This week at the station
This week at Casey: 2 August 2013
Overnight at Wilkes
At the end of another reasonably hectic week of work, half a dozen of us bearded expeditioners, make that five, sorry Aaron, made our way over to Wilkes Hut for the night. Altogether there was myself, Matty, Andy (Search and Rescue Leader) and Ben in the first Hagg with the cage pallets full of wood for the heater, then Lee and Aaron came a bit later on with the food and other necessities.
While the others unloaded the wood from the Hagg, I started a roaring fire in the wood heater, which finally brought the temperature up from around negative eight when we first walked in to about a high of forty two degrees later in the night. After all the unpacking was done and our bodies thawed out with the help of Ben's many varieties of tea, it was time to cook dinner. As you can see by the pictures, camping out is extremely hard down here.
After dinner it was time for a few nightcaps and lots of chatter and laughs, plus some tall stories especially from our SAR leader, and Matty who still today talks about how good his charcoal steak and his mashed potato was. Had a nice sleep in, then it’s time to get up, clean up and head back to station to unpack, more cleaning up and get ready for another week of work.
Law Dome Automatic Weather Station Annual Service
Law Dome AWS (automatic weather station) is located at the summit of Law Dome at an altitude of 4580 feet and 120 kilometres south east of Casey station. Its main purpose is to give information about the weather conditions there to the Bureau of Meteorology in Hobart at 30 minute intervals, to assist in flight planning for Wilkins runway over the summer season and Casey all year round. We went on our way, hoping that the weather window forecast was good, as this place has a record for being extremely cold and windy.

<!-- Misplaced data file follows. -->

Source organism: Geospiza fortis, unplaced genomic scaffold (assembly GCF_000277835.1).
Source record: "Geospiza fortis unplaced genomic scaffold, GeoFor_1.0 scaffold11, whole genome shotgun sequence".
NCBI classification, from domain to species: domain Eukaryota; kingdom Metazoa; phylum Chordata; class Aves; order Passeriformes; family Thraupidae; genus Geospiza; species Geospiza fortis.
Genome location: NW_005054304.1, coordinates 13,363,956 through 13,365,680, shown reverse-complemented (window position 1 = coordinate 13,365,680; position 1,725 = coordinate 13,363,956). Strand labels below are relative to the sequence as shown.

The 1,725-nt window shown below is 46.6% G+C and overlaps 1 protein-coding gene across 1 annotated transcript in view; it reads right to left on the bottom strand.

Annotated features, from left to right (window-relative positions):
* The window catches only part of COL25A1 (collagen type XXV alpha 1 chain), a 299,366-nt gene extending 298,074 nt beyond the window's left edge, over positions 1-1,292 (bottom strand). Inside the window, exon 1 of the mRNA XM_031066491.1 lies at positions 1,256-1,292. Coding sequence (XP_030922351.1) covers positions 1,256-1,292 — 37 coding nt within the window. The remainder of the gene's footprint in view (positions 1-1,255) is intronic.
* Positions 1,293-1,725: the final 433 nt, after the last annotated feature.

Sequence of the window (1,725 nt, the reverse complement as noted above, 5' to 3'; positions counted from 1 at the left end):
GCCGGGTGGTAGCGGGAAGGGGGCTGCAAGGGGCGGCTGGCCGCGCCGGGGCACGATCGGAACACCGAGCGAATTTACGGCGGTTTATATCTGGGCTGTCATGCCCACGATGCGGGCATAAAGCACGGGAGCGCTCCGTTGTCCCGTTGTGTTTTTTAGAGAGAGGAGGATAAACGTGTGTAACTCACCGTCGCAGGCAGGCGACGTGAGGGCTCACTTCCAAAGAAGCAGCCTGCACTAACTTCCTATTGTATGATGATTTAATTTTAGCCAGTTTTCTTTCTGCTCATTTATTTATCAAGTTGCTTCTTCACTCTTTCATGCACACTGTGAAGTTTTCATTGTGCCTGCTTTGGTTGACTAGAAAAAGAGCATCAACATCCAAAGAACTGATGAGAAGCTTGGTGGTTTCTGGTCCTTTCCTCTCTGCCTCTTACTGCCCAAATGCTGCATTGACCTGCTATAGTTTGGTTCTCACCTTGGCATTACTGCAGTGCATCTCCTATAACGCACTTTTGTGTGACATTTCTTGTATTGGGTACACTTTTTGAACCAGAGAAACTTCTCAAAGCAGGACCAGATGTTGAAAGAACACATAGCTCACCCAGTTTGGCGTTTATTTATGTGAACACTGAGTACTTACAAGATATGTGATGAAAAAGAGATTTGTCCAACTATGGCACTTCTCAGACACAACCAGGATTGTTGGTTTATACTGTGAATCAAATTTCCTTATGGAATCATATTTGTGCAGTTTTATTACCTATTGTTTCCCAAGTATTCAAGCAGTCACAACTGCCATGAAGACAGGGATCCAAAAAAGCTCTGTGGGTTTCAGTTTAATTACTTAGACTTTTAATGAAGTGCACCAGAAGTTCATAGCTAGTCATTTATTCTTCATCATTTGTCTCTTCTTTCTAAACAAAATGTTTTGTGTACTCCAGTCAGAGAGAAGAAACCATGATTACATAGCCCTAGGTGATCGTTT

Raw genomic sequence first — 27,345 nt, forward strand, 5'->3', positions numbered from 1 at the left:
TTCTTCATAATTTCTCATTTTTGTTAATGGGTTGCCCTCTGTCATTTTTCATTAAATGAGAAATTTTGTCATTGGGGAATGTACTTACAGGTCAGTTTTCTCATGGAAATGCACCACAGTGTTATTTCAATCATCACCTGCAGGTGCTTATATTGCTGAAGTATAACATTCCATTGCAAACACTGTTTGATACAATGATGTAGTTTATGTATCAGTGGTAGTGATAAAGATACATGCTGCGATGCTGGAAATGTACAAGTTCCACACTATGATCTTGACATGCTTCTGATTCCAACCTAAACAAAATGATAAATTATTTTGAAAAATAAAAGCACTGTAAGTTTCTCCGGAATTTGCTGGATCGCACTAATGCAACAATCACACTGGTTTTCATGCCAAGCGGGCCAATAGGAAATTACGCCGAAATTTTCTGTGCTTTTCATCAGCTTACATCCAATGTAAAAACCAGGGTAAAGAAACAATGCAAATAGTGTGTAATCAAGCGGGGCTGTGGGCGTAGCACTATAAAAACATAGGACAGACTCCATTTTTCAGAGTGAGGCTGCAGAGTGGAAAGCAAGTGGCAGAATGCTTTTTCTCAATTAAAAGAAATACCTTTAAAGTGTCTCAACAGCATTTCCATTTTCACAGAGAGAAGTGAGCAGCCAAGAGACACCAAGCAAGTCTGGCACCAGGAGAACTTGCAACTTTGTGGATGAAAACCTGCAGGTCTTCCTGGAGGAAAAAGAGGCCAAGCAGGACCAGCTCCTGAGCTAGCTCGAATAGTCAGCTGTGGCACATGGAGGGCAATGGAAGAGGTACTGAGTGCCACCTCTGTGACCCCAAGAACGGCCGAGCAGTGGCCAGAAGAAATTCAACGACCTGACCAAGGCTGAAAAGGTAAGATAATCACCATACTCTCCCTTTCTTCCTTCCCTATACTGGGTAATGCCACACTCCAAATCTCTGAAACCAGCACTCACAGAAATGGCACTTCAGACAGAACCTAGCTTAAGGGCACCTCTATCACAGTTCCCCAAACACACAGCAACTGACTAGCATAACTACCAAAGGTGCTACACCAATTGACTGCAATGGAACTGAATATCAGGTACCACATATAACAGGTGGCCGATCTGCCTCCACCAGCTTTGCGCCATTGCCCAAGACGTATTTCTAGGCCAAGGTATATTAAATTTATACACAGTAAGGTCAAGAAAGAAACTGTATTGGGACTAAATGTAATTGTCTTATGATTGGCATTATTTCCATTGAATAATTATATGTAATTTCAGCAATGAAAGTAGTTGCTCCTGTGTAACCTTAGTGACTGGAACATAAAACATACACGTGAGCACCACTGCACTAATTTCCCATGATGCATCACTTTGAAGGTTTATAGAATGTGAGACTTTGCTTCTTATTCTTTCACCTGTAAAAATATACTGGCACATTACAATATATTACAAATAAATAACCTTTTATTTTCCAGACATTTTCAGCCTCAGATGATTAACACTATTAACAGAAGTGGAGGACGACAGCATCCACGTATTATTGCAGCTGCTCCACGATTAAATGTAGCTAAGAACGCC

The final team was lead by Leon the meteorological tech, with Mark J the plumber and Mark B the diesel mechanic. The trip there took just over twelve hours and the track was extremely rough for the last thirty kilometres. On arrival Leon removed the battery pack and brought it into the warm of the traverse van for recharging ready for the next day. Due to the cold weather and lack of daylight on the solar charger, this job happens about this time every year. The next day we check the height of the unit as the snow and ice level here can rise by as much as one and a half metres which means we may need to raise the whole unit. All was good, after fitting the battery unit Leon had to check and adjust the calibration of the weather station so that it is transmitting correctly.
This was all made interesting, as it hadn't stopped snowing since we got there and caused some problems with the laptop but the good side was that the snow had filled all the sustrugi (windblown ruts) for the return trip. The drive back was no quicker than the trip there due to low cloud that diffused the light, giving no shadows or definition of the ground or horizon. The job was completed successfully with no major breakages.